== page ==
• The parties to the action do not seek any relief in the form of, or connected with, a prerogative order (including a mandatory order, a prohibiting order, a quashing order or an order for review of detention).

The SICC may also hear cases which are transferred from the High Court. SICC proceedings may be heard by either one or three judges. Appeals from the SICC will be heard by the Court of Appeal which will consist of either three or five judges.

Please click here to access the SICC website.

Family Justice Courts

The “Family Justice Courts” is the collective name for a body of courts which comprise the Family Division of the High Court, the Family Courts and the Youth Courts. The Family Justice Courts will hear the full suite of family-related cases including all divorce and ancillary matters, family violence cases, adoption and guardianship cases, Youth Court cases, applications for deputyship under the Mental Capacity Act, and probate and succession matters. Please click here for more information on the Family Justice Courts.

Youth Courts

The Youth Court deals with offences committed by persons below 16 years of age. The Youth Court is empowered with various options to deal with a child or young person who has committed an offence (the “offender”), such as committing the offender to a care of a relative or other fit person, community service orders, probation orders, detention and reformative training. Please click here for more information on the philosophy, processes and procedures of the Youth Court.

Commencing A Civil Claim

General

If you have a civil case (e.g. a claim for breach of contract, or damage caused by negligence), the amount of your claim will determine which court you commence your action in.

In general, civil cases involving claims not exceeding $60,000 are dealt with by the Magistrates’ Courts. Claims of more than $60,000 but not exceeding $250,000 are dealt with by the District Courts. Claims above $250,000 are dealt with by the High Court.

The law does not require you to be represented by a lawyer unless you are a body corporate (e.g. a limited company or a private limited company).

Procedure

Anyone who has a claim (known as the Plaintiff) may issue a Writ of Summons or an Originating Summons and have it served to the other party (known as the Defendant). If the Defendant does not dispute the Plaintiff's claim, the Defendant may wish to get in touch with either the Plaintiff or his/her lawyer to settle the claim immediately. By doing so, both parties would incur less legal costs.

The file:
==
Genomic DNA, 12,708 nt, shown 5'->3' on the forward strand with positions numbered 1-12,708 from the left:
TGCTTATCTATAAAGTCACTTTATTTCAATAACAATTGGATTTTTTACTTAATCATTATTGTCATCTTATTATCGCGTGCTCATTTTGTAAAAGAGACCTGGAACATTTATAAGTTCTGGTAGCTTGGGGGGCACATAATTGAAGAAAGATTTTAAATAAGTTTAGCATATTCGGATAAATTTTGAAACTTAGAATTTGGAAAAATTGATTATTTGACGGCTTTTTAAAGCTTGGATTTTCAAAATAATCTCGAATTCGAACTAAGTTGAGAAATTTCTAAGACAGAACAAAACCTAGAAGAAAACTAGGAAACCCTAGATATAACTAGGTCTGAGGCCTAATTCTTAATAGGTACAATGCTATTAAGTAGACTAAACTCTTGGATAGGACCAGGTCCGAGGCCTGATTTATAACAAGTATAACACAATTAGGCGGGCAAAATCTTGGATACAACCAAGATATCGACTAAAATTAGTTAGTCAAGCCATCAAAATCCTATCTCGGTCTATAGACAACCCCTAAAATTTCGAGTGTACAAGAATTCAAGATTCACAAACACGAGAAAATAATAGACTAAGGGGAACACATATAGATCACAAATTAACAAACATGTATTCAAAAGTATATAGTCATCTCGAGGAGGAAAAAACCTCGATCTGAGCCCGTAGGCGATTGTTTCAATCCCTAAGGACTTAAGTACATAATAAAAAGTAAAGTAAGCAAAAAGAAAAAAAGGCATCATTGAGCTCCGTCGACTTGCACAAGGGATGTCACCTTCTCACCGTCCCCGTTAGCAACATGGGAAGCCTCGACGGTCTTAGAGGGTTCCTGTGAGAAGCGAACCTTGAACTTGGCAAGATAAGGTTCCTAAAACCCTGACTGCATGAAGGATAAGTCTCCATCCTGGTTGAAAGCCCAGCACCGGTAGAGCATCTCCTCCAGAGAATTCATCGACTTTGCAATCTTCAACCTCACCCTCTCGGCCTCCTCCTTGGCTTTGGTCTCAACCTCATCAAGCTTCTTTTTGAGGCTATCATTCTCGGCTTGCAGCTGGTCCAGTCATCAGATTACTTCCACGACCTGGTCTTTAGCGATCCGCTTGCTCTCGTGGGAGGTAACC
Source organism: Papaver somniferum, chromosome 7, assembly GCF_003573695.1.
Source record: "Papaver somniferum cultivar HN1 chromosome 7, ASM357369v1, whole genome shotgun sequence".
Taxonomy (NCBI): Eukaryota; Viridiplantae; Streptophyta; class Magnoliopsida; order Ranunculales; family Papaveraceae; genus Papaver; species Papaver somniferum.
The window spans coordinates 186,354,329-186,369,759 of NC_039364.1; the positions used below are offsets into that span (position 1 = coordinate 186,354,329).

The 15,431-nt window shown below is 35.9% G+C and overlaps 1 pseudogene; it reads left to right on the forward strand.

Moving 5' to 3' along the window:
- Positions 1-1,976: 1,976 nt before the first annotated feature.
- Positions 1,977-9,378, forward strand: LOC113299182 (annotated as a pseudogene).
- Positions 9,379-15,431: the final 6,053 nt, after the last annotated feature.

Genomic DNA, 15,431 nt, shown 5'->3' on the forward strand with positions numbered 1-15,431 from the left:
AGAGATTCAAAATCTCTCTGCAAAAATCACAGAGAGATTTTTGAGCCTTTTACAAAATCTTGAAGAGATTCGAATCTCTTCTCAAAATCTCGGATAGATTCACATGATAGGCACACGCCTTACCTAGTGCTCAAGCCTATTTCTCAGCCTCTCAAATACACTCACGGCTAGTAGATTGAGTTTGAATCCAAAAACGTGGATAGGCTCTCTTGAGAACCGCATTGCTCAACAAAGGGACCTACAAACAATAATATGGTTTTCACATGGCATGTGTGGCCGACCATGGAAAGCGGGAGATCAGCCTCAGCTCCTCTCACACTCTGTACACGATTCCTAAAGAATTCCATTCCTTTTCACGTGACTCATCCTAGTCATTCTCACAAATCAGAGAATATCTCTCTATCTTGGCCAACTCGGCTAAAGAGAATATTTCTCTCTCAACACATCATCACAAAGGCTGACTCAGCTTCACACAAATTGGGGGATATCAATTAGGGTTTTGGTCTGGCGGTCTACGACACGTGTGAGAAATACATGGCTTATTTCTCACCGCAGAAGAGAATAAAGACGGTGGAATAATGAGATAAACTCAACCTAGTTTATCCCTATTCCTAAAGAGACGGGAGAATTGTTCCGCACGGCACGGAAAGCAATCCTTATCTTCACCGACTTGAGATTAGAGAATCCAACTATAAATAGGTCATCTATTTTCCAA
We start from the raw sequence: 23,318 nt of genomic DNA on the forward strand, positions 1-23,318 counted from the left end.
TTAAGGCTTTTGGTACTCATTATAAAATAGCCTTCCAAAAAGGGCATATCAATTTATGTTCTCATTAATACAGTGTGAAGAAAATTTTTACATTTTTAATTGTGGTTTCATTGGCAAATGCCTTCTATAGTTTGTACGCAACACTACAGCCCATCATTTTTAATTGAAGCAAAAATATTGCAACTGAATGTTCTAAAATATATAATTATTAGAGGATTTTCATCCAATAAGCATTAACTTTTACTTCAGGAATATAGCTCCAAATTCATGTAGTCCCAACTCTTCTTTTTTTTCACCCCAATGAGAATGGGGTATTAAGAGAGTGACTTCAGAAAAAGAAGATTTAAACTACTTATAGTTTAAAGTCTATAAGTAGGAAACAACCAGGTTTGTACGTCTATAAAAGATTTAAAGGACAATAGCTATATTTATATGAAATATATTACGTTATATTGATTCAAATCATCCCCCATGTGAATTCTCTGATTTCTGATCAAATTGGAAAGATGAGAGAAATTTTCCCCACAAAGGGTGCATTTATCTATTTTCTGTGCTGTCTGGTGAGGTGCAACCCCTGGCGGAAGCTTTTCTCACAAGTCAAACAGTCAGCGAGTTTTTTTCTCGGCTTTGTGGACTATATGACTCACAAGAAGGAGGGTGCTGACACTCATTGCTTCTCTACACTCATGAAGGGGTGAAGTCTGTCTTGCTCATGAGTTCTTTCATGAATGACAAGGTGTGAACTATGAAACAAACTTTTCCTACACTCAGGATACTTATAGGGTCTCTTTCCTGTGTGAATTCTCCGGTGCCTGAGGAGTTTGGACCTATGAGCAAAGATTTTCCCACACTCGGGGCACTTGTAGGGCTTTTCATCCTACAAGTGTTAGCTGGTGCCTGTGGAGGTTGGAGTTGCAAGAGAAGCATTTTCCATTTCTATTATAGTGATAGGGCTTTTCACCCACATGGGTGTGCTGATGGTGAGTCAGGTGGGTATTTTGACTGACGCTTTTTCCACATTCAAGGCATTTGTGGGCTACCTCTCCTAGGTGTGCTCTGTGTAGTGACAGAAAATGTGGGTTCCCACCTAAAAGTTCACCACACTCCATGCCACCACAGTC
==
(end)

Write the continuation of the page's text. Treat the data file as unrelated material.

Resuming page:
If the Defendant disputes the claim, the Defendant should consult a lawyer quickly. The Defendant's lawyer will then file a document (Memorandum of Appearance) in Court on the Defendant's behalf to dispute the claim. This has to be done within 8 days of the receipt of the Writ of Summons or the Originating Summons. Instead of appointing a lawyer, the Defendant may also wish to file the Memorandum of Appearance by attending at the Registry of the appropriate court.

Note that refusing to acknowledge service of a Writ of Summons does not make the service of the Summons invalid. It also does not prevent the Plaintiff from proceeding further. The Plaintiff can obtain an Order of Court (Judgment) to compel the Defendant to pay up the amount claimed if the Memorandum of Appearance is not filed on time.

The Defendant must then file his/her Defence to the claim in Court and also deliver a copy of the Defence to the Plaintiff's address of service or the Plaintiff's lawyers at their office address within 22 days from the date that he/she was served with the Writ of Summons. If the Defendant has any counterclaim against the Plaintiff, the Defendant can also include it in his Defence against the Plaintiff’s claim.

The Plaintiff may deliver to the Defendant his/her reply (and defence to a counterclaim, if any) within 14 days after the Defence (and counterclaim) has been delivered to him/her.

Appeals

Parties may appeal against decisions of a District Judge or Magistrate to the High Court. From the High Court, parties may appeal to the Court of Appeal unless the claims are prohibited from appeal under the law.